“We Germans do not say 'good-bye,' but only 'auf wiedersehen.' Perhaps we shall see her again, perhaps not. No one knows.”

“Fräulein Fredrika does not say 'auf wiedersehen,'“ put in Lynn, anxious to turn the trend of the conversation.

“No,” responded the Doctor, with a smile. “She says: 'You will come once again, yes? It would be most kind.'”

He imitated the tone and manner so exactly that Lynn laughed, but it was a hollow laugh, without mirth in it. “Do not misunderstand me,” said the Doctor, quickly; “it was not my intention to ridicule the Fräulein. She is a most estimable woman. Do you perhaps know her?” he asked of Margaret.

“I have not that pleasure,” she replied.

“She was not here when I first came,” the Doctor went on, “but Herr Kaufmann sent for her soon afterward. They are devoted to each other, and yet so unlike. You would have laughed to see Franz at work at his housekeeping, before she came.”

A shadow crossed Margaret's face.

“I have often wondered,” she said, clearing her throat, “why men are not taught domestic tasks as well as women. It presupposes that they are never to be without the inevitable woman, yet many of them often are. A woman is trained to it in the smallest details, even though she has reason to suppose that she will always have servants to do it for her. Then why not a man?”

“A good idea, mother,” remarked Lynn. “To-morrow I shall take my first lesson in keeping house.”

“You?” she said fondly; “you? Why, Lynn! Lacking the others, you'll always have me to do it for you.”

“That,” replied the Doctor, triumphantly, “disproves your own theory. If you are in earnest, begin on the morrow to instruct Mr. Irving.”

Margaret flushed, perceiving her own inconsistency.

“I could be of assistance, possibly,” he continued, “for in the difficult school of experience I have learned many things. I have often taken professional pride in closing an aperture in my clothing with neat stitches, and the knowledge thus gained has helped me in my surgery. All things in this world fit in together.”

“It is fortunate if they do,” she answered. “My own scheme of things has been very much disarranged.”

“Yet, as Fräulein Fredrika would say, 'the dear God knows.' Life is like one of those puzzles that come in a box. It is full of queer pieces which seemingly bear no relation to one another, and yet there is a way of putting it together into a perfect whole. Sometimes we make a mistake at the beginning and discard pieces for which we think there is no possible use. It is only at the end that we see we have made a mistake and put aside something of much importance, but it is always too late to go back—the pieces are gone.

“In my own life, I lost but one—still, it was the keystone of the whole. When I came from Germany, I should have brought letters from those in high places there to those in high places here. It could easily have been done. I should have had this behind me when I came to East Lancaster, and I should not have made the mistake of settling first on the hill. Then——” The Doctor ceased abruptly, and sighed.

“This country is supposed to be very democratic,” said Lynn, chiefly because he could think of nothing else to say.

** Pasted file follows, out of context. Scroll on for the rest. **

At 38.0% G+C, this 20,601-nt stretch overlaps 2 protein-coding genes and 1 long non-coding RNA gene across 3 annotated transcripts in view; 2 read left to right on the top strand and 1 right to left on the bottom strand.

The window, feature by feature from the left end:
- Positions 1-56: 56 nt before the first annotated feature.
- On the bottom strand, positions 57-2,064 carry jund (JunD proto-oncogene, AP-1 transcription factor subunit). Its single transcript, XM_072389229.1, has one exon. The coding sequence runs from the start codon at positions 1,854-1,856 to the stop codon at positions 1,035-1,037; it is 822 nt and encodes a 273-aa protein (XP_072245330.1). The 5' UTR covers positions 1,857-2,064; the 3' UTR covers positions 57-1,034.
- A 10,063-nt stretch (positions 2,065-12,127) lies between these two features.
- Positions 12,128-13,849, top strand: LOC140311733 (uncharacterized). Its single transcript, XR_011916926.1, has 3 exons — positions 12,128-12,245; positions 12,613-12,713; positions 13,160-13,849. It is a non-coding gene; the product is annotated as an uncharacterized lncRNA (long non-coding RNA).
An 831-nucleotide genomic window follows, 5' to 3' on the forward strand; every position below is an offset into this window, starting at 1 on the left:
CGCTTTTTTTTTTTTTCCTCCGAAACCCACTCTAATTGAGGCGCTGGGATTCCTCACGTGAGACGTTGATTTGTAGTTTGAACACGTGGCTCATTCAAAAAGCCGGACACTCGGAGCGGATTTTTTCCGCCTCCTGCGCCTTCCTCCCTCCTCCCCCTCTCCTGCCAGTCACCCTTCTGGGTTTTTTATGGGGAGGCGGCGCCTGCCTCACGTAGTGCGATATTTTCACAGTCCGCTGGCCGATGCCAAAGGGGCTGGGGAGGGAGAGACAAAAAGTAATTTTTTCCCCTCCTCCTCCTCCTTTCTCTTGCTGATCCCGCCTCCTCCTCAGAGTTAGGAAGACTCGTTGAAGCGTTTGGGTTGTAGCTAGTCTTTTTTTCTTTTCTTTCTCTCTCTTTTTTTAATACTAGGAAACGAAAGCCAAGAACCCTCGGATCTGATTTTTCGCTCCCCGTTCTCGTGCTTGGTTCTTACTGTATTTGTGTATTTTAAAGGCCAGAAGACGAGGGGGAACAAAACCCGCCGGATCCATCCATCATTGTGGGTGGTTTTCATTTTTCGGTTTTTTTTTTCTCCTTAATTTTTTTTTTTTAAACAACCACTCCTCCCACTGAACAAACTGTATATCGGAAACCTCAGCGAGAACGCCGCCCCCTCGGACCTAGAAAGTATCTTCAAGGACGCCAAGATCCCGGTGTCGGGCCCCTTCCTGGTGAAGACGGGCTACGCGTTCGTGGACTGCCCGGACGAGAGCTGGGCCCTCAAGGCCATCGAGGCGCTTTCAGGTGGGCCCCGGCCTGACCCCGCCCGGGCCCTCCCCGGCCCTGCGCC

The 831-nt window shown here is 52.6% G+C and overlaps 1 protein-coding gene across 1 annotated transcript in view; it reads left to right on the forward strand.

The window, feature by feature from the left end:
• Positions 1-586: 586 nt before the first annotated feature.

“Yes,” replied the Doctor, “it is in your laws that all men are free and equal, but it is not so. The older civilisations have found there is class, and so you will find it here. At first, when everything is chaotic, all particles may seem alike, but in time there is an inevitable readjustment.”

“We are getting very serious,” said Margaret.

“It is an important subject,” responded the Doctor, with dignity. “I have often discussed it with my friend, Herr Kaufmann. He is a very fine friend to have.”

“Yes,” said Lynn, “he is. It is only lately that I have learned to appreciate him.”

“One must grow to understand him,” mused the Doctor. “At first, I did not. I thought him rough, queer, and full of sarcasm. But afterward, I saw that his harshness was only a mask—the bark, if I may say so. Beneath it, he has a heart of gold.”

“People,” began Margaret, avoiding the topic, “always seek their own level, just as water does. That is why there is class.”

“But for a long time, they do not find it,” objected the Doctor. “Miss Iris, for instance. Her people were of the common sort, and those with whom she lived afterward were worse still. She”—by the unconscious reverence in his voice, they knew whom he meant—“she taught her all the fineness she has, and that is much. It is an argument for environment, rather than heredity.”

Lynn left the room abruptly, unable to bear the talk of Iris.

“I wish,” said the Doctor, at length, “I wish you knew Herr Kaufmann. Would you like it if I should bring him to call?”

“No!” cried Margaret. “It is too soon,” she added, desperately. “Too soon after——”

The Doctor nodded. “I understand,” he said. “It was a mistake on my part, for which you must pardon me. I only thought you might be a help to each other. Franz, too, has sorrowed.”

“Has he?” asked Margaret, her lips barely moving.

“Yes,” the Doctor went on, half to himself, “it was an unhappy love affair. The young lady's mother parted them because he lived in West Lancaster, though he, too, might have had letters from high places in Germany. He and I made the same mistake.”

“Her mother,” repeated Margaret, almost in a whisper.

“Yes, the young lady herself cared.”

“And he,” she breathed, leaning eagerly forward, her body tense,—“does he love her still?”

“He loves her still,” returned the Doctor, promptly, “and even more than then.”

“Ah—h!”

The Doctor roused himself. “What have I done!” he cried, in genuine distress. “I have violated my friend's confidence, unthinking! My friend, for whom I would make any sacrifice—I have betrayed him!”

“No,” replied Margaret, with a great effort at self-control. “You have not told me her name.”